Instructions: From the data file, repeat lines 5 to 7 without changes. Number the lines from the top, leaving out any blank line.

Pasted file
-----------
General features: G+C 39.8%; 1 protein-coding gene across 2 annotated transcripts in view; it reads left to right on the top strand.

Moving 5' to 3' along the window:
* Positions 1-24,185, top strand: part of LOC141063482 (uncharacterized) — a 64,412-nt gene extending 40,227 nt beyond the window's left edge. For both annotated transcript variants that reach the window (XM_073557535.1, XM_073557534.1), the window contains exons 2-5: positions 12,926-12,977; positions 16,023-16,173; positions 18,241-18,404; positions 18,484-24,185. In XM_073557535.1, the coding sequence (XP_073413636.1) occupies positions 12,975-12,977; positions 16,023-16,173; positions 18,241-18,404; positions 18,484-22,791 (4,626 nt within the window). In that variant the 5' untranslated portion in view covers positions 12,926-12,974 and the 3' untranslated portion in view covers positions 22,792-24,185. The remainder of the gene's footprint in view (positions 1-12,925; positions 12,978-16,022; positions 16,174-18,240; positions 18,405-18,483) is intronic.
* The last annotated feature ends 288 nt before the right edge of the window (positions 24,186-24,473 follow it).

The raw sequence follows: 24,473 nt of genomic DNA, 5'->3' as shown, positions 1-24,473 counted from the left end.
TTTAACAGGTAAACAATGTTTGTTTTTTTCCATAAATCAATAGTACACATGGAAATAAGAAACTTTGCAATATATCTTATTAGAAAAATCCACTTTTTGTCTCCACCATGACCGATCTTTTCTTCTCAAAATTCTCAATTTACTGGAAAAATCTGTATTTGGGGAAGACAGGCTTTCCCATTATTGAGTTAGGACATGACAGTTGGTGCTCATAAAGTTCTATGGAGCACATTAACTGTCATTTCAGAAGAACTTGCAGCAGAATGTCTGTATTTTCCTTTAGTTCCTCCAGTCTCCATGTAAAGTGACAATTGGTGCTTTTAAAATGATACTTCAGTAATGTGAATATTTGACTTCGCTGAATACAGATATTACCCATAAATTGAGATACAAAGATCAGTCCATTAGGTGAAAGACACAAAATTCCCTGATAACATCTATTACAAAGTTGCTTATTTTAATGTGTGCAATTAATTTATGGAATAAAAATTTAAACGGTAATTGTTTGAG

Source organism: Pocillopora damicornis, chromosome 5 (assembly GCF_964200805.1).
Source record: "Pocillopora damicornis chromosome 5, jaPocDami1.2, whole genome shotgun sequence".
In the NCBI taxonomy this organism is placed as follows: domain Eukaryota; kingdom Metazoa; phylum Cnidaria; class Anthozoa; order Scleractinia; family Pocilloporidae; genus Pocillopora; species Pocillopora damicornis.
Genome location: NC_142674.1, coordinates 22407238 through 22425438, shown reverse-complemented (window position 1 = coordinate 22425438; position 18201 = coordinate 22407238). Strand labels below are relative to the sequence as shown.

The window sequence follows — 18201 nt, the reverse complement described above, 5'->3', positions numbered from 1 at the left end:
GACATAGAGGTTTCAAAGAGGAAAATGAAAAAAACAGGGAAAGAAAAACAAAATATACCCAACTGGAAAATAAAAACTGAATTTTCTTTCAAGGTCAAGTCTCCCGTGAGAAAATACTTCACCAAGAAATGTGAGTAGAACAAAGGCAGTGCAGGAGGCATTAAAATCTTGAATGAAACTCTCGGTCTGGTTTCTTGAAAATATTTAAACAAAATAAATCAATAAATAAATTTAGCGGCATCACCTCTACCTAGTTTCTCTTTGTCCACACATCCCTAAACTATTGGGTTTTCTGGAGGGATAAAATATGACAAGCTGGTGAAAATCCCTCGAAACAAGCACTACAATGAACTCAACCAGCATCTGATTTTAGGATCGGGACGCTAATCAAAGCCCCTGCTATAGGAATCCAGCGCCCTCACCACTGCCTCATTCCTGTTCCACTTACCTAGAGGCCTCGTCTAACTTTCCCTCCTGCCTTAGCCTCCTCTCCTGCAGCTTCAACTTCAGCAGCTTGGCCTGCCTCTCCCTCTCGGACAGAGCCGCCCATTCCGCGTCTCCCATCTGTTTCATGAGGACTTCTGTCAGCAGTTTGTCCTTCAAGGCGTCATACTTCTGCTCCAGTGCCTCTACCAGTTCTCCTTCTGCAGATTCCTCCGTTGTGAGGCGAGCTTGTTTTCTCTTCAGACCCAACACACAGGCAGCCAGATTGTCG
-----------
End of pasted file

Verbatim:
The raw sequence follows: 24,473 nt of genomic DNA, 5'->3' as shown, positions 1-24,473 counted from the left end.
TTTAACAGGTAAACAATGTTTGTTTTTTTCCATAAATCAATAGTACACATGGAAATAAGAAACTTTGCAATATATCTTATTAGAAAAATCCACTTTTTGTCTCCACCATGACCGATCTTTTCTTCTCAAAATTCTCAATTTACTGGAAAAATCTGTATTTGGGGAAGACAGGCTTTCCCATTATTGAGTTAGGACATGACAGTTGGTGCTCATAAAGTTCTATGGAGCACATTAACTGTCATTTCAGAAGAACTTGCAGCAGAATGTCTGTATTTTCCTTTAGTTCCTCCAGTCTCCATGTAAAGTGACAATTGGTGCTTTTAAAATGATACTTCAGTAATGTGAATATTTGACTTCGCTGAATACAGATATTACCCATAAATTGAGATACAAAGATCAGTCCATTAGGTGAAAGACACAAAATTCCCTGATAACATCTATTACAAAGTTGCTTATTTTAATGTGTGCAATTAATTTATGGAATAAAAATTTAAACGGTAATTGTTTGAG

Source organism: Pocillopora damicornis, chromosome 5 (assembly GCF_964200805.1).